Today I started working on the security layer of a web application. I won’t divulge the details of what I’m working on, but we can call it PaymentSystem.
One of the requirements of this project is to hook into an old database. The company is still using applications that use this data, and it’s not going to be changed for a few years. Because it will be merged with a larger corporate database in the future, I have to maintain flexibility.
I took a look at the database to figure out what was going on with authentication. I discovered that there can be only one role per user, the passwords are encrypted, etc. I decided at that point to tackle the RoleProvider first.
A few google searched yielded some good resources, and a few hours later I had my custom RoleProvider. Here are the resources I used:
If you don’t feel like copying and pasting, the Joshua Flanagan has created a template file that you can install in Visual Studio. I found this after a ripped through the MSDN example, using my own DataAccess layer to simplify things.
The provider was finished, and I named it LegacyRoleProvider since it is destined for the bin in a few years. I figure whoever makes the next one can name their’s EnterpriseRoleProvider. At this stage, I have three projects in my file: the classes (compiles to dll), the website, and a testing project. I didn’t make a separate project for the provider because I wanted to utilize my DataAccess layer.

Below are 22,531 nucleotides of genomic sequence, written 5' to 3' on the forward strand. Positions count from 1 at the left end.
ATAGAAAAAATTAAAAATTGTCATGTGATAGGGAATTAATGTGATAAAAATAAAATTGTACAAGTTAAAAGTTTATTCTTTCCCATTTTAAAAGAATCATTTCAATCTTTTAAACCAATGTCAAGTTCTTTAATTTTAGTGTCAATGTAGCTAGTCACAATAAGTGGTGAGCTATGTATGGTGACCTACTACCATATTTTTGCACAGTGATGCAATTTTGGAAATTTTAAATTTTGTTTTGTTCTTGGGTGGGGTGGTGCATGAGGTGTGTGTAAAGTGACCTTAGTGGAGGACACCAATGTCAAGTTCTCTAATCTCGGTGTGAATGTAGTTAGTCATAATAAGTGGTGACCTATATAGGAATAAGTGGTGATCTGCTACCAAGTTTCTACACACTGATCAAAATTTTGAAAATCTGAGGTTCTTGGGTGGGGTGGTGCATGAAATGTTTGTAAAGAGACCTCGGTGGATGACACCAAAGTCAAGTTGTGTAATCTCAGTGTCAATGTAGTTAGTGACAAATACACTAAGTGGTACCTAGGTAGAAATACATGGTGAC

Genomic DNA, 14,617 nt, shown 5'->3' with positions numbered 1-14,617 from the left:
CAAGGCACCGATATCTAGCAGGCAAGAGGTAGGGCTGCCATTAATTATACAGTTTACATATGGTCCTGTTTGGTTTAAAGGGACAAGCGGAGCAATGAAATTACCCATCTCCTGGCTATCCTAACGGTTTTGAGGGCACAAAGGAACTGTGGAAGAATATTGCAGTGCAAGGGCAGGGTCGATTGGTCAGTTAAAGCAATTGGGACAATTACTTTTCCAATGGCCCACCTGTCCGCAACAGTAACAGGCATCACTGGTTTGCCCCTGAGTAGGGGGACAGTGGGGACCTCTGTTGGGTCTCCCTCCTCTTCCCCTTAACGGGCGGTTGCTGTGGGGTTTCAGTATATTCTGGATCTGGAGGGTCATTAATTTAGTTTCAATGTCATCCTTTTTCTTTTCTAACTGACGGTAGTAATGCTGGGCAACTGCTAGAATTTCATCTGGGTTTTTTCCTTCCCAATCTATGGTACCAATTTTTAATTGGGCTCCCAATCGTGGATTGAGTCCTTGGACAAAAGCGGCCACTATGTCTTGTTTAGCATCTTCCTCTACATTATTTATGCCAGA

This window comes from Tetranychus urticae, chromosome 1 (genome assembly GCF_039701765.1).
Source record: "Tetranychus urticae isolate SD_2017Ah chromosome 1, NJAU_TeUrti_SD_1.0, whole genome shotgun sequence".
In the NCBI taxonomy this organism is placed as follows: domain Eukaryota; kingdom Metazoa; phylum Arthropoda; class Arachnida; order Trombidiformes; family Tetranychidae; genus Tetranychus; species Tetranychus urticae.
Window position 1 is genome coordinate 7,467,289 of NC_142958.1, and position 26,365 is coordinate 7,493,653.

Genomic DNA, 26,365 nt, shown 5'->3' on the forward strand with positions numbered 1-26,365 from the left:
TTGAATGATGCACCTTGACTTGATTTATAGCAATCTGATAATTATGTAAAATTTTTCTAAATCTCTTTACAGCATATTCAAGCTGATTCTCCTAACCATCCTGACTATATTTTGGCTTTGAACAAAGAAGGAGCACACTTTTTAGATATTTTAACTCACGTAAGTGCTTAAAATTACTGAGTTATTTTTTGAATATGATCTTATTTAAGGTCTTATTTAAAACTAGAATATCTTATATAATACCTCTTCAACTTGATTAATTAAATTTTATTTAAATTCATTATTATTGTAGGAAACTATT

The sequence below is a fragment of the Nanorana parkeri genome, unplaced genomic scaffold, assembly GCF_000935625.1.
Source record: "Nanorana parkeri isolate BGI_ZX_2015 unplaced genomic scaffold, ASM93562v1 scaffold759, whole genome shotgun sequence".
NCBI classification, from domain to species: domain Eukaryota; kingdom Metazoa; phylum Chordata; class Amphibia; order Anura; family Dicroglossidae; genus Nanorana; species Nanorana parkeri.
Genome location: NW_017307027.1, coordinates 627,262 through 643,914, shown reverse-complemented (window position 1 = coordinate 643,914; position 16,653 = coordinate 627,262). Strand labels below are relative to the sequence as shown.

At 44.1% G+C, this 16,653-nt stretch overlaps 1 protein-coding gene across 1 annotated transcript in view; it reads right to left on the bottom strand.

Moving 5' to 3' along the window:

I then made a new class in my test project to hold all my unit tests for the LegacyRoleProvider. It’s pointing to a test database so I can add roles and delete roles without affecting the real application. I made my first unit test to check that a role exists, then checked it in NUnit.
PaymentSystem.Security.RoleTest.RoleExists : System.Configuration.ConfigurationErrorsException : Could not load type ‘PaymentSystem.Security.LegacyRoleProvider’ from assembly ‘System.Web, ...
What went wrong? I checked my configuration file, and I had set it up just like msdn article instructed me to do.
I spent an hour tweaking and testing, trying to figure out what was wrong. That’s how I came across the template file, which doesn’t actually insert configuration elements for you. I was perplexed: how do you tell the this thing that the type, which clearly has a namespace different from System.Web, belongs to a different assembly than System.Web?
Luckily, I found the answer in yet another MSDN article on writing providers. You have to add a “,” and the assembly name to the type section.
That goes into my book as one of those obscure, annoying problems that people rarely mention you need to do in their articles. I hope this information spares another developer an hour of his or her well-caffeinated life.